arch 05 6:12 AM

 

Methane bubbles in Arctic seas stir warming fears – (Reuters) — Large amounts of a powerful greenhouse gas are bubbling up from a long-frozen seabed north of Siberia, raising fears of far bigger leaks that could stoke global warming, scientists said. It was unclear, however, if the Arctic emissions of methane gas were new or had been going on unnoticed for centuries — since before the Industrial Revolution of the 18th century led to wide use of fossil fuels that are blamed for climate change. The study said about 8 million tonnes of methane a year, equivalent to the annual total previously estimated from all of the world’s oceans, were seeping from vast stores long trapped under permafrost below the seabed north of Russia. "Subsea permafrost is losing its ability to be an impermeable cap," Natalia Shakhova, a scientist at the University of Fairbanks, Alaska, said in a statement. She co-led the study published in Friday’s edition of the journal Science.
 

– Abstract  – Remobilization to the atmosphere of only a small fraction of the methane held in East Siberian Arctic Shelf (ESAS) sediments could trigger abrupt climate warming, yet it is believed that sub-sea permafrost acts as a lid to keep this shallow methane reservoir in place. Here, we show that more than 5000 at-sea observations of dissolved methane demonstrates that greater than 80% of ESAS bottom waters and greater than 50% of surface waters are supersaturated with methane regarding to the atmosphere. The current atmospheric venting flux, which is composed of a diffusive component and a gradual ebullition component, is on par with previous estimates of methane venting from the entire World Ocean. Leakage of methane through shallow ESAS waters needs to be considered in interactions between the biogeosphere and a warming Arctic climate.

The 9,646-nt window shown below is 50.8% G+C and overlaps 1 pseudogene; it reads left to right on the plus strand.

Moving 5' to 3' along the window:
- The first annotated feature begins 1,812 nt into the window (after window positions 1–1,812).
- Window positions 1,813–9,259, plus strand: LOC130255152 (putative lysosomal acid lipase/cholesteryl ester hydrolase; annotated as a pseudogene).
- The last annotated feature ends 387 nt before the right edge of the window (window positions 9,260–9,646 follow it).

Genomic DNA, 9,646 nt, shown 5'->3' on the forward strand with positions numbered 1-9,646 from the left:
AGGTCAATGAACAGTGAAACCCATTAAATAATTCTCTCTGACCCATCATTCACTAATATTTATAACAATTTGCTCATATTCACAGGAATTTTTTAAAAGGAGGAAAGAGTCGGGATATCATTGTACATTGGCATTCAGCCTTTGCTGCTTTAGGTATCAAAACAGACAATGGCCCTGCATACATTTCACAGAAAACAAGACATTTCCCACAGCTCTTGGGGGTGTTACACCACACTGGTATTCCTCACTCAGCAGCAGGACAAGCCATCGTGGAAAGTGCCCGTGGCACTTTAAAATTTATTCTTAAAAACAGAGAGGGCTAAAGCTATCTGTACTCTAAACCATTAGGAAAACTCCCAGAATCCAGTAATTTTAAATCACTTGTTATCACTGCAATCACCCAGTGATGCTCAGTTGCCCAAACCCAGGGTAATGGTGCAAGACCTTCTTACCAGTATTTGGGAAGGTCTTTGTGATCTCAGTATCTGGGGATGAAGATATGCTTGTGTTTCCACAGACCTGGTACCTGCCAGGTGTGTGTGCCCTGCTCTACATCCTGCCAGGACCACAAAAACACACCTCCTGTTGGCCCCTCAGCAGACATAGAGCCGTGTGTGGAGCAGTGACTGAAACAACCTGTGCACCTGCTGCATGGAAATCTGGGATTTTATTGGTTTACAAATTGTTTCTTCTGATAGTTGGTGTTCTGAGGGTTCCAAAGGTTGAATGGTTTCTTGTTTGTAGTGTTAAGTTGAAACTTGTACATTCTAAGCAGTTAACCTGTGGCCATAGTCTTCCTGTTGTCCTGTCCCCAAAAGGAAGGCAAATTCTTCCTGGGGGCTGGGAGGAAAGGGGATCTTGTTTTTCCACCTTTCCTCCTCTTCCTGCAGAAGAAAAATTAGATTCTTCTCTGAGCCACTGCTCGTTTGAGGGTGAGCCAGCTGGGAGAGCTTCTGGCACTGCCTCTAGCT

Natalia Shakhova, Igor Semiletov: Arctic seabed methane stores destabilizing, venting –  

– The research results, published in the March 5, 2010, edition of the journal Science, show that the under the East Siberian Arctic Shelf, long thought to be an impermeable barrier sealing in , is perforated and is leaking large amounts of methane into the atmosphere. Release of even a fraction of the methane stored in the shelf could trigger abrupt climate warming. “The amount of methane currently coming out of the East Siberian Arctic Shelf is comparable to the amount coming out of the entire world’s oceans,” said Shakhova, a researcher at UAF’s International Arctic Research Center. “Subsea permafrost is losing its ability to be an impermeable cap.” Methane is a more than 30 times more potent than carbon dioxide. It is released from previously frozen soils in two ways. When the organic material—which contains carbon—stored in permafrost thaws, it begins to decompose and, under oxygen-free conditions, gradually release methane. Methane can also be stored in the seabed as methane gas or methane hydrates and then released as subsea permafrost thaws. These releases can be larger and more abrupt than those that result from decomposition.
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